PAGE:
14. 14. Curiosity FiresettingBehavior exhibited: Typically use matches or lighters Burn items easily found in the home Younger children set fires in hidden locations (closet, under bed). May try to extinguish (older) or ignore (younger) the fire. Without intervention, will often repeat the behavior.
    15. 15. SeattleFire set by five yearold boy playing withnovelty lighter whilemother slept. Eightpeople displaced.
    16. 16. SeattleDouble fatalityfire by five yearold boy playingwith lighter whilemother slept.
    17. 17. SeattleFire caused by teenlighting fireworksoutside a family homedaycare.
    18. 18. Expressive FiresettingCharacteristics: All ages, but usually pre-teen or older All family types, ethnicity, socio- economic levels Motivators-psychological pain, anger, revenge, need for attention.
    19. 19. Expressive FiresettingInfluencing Factors: Limited family support and/or involvement Recent stress or crisis Access to matches/lighters Inappropriate supervision Unable to identify or express feelings in constructive manner Lack of problem solving skills
    20. 20. Expressive FiresettingBehavior exhibited: May be multiple, progressive firesetting Often have little remorse May or may not try to put the fire out May lie about or deny involvement Fires may be symbolic of the situation
    21. 21. SeattleBed fire set by youngboy assessed withcomplex firesettingbehavior.
    22. 22. SeattleHouse fire started by14 year old girl withgasoline in response tofamily situation.
    23. 23. SeattleSchool fires, seemingly minor, started by youths laterassessed as complex firesetters with significantemotional issues. Referred for psychological evaluationand mental health follow-up.
    24. 24. Delinquent FiresettingCharacteristics Usually teenaged Often carry a lighter at all times for no good reason Fire may involve accelerant/flammable liquids Commonly seen as school fires, dumpsters, fireworks
    25. 25. Delinquent FiresettingInfluencing Factors: Limited family support and/or involvement Often risk-takers or kids who complain of being bored Lack good judgment and social skills There is often peer pressure or peer involvement-- may brag about it Don’t understand the possible legal consequences.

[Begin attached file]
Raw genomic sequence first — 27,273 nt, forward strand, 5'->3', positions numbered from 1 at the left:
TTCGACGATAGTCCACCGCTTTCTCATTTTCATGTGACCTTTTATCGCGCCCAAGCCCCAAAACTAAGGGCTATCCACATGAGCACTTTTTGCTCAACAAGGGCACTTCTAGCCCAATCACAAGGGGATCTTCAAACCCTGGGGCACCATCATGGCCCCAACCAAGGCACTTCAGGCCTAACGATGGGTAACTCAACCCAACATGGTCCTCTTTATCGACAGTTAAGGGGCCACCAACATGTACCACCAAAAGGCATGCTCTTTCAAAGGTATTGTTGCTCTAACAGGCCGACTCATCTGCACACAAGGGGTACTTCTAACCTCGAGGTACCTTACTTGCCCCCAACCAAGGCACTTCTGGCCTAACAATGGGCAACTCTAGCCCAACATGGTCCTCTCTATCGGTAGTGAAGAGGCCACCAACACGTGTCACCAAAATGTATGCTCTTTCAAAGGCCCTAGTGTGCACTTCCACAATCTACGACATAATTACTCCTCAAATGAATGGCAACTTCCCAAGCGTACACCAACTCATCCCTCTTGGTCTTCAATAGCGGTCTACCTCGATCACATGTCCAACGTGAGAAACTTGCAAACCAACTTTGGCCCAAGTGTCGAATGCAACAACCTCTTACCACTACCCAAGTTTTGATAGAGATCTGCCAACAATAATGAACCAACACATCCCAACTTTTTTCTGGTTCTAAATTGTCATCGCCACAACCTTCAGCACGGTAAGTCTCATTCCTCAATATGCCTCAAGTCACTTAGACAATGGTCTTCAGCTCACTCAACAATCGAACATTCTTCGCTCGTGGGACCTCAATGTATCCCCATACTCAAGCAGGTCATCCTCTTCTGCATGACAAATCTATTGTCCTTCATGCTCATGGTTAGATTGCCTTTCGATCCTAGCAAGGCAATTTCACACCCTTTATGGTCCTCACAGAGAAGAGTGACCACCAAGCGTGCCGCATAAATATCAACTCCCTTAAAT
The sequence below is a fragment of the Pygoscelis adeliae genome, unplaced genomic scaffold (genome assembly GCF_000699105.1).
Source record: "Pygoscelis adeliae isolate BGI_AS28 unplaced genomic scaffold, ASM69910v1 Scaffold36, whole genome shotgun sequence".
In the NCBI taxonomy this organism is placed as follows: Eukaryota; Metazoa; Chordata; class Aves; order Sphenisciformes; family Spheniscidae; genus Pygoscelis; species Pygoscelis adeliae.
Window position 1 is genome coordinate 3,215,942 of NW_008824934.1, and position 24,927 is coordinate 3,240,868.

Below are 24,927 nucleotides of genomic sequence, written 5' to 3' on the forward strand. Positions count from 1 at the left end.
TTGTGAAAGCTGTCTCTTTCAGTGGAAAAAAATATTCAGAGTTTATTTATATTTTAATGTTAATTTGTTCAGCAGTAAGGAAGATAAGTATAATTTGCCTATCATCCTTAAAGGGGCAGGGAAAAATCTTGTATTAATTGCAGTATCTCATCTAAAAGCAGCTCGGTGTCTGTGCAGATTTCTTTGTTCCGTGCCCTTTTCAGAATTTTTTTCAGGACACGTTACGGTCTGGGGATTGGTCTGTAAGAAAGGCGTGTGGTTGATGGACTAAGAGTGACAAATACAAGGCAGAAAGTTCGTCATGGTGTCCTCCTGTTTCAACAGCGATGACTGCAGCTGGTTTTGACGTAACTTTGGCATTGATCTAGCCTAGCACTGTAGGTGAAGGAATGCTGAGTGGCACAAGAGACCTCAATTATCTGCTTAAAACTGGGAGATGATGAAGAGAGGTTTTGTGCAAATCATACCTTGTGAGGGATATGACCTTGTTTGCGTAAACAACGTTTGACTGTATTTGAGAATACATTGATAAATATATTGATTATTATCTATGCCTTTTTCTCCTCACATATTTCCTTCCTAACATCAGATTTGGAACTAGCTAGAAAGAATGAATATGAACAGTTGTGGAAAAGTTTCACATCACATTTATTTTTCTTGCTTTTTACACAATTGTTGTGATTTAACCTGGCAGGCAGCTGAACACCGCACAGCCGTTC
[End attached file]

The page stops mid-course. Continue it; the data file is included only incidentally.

26. 26. School dumpster fire
    27. 27. Flammable liquid fire
    28. 28. SeattleGroup of adolescent boysshot a bottle rocket ontoneighbor’s front porch.
    29. 29. SeattlePort-a-potty fire
    30. 30. Strategic Firesetting Characteristics  Usually teenaged  May use fire to get even or to attack someone—premeditated.  Usually in trouble at home, school and work  Uncooperative, no remorse  Set to harm or destroy, often well planned and sophisticated.  Often associated with peers or gangs. May have police record.
    31. 31. SeattleIntentionally setfire on porch oftargetedhousehold.
    32. 32. SeattleStolen vehicle fire. Likelyjuvenile gang related.
    33. 33. Pathological FiresettingCharacteristics Usually teenaged Rare, with medical or neurological considerations Usually long history of firesetting and psycho-social problems Often methodical and purposeful fires May show a distinctive pattern, even ritualistic Often proud of it, and will gladly show their scars May have many fire-related materials like matches, lighters, candles, etc. Social problems, difficulty establishing relationships May present as expressive firesetter when young
    34. 34. What Works to StopFiresetting?
    35. 35. Things we know that don’t stop firesetting
    36. 36. Seattle’sInterventionModel
    37. 37. EffectiveIntervention to stop firesetting behavior
    38. 38. IDENTIFY YOUTHwho show unsafe fire behavior
    39. 39. Perform an accurateFIRE NEEDS ASSESSMENT
    40. 40. Involve a COMMUNITY NETWORKof referral sources & service providers.
    41. 41. Provide qualityFIRE SAFETY EDUCATION.
    42. 42. Provide qualityBEHAVIORAL HEALTH SERVICES
    43. 43. Conduct follow-ups to TRACK RESULTS.50 Recidivism Rate45 Assessments40353025201510 5 0 1998 2000 2002 2004 2006
    44. 44. COMMONFACTORSaddressed with fire safety education
    45. 45. Low or inaccurateFIRE KNOWLEDGE
    46. 46. Lack of FIRE SAFETY information
    47. 47. Awareness of CONSEQUENCES
    48. 48. Responsible choice-making skills
    49. 49. FIRE SAFETYEDUCATION SHOULD BE
    50. 50. Appropriate for age &developmental level
    51. 51. Do-able & targetedto knowledge gaps
    52. 52. Relevant to the learnersCulturallycompetent
    53. 53. Focused onimproving fire safety
    54. 54. Provide the toolsto learn & practicefire safety
    55. 55. CHALLENGE?
    56. 56. Lisa Van Horn Seattle.gov/firelisa.vanhorn@seattle.gov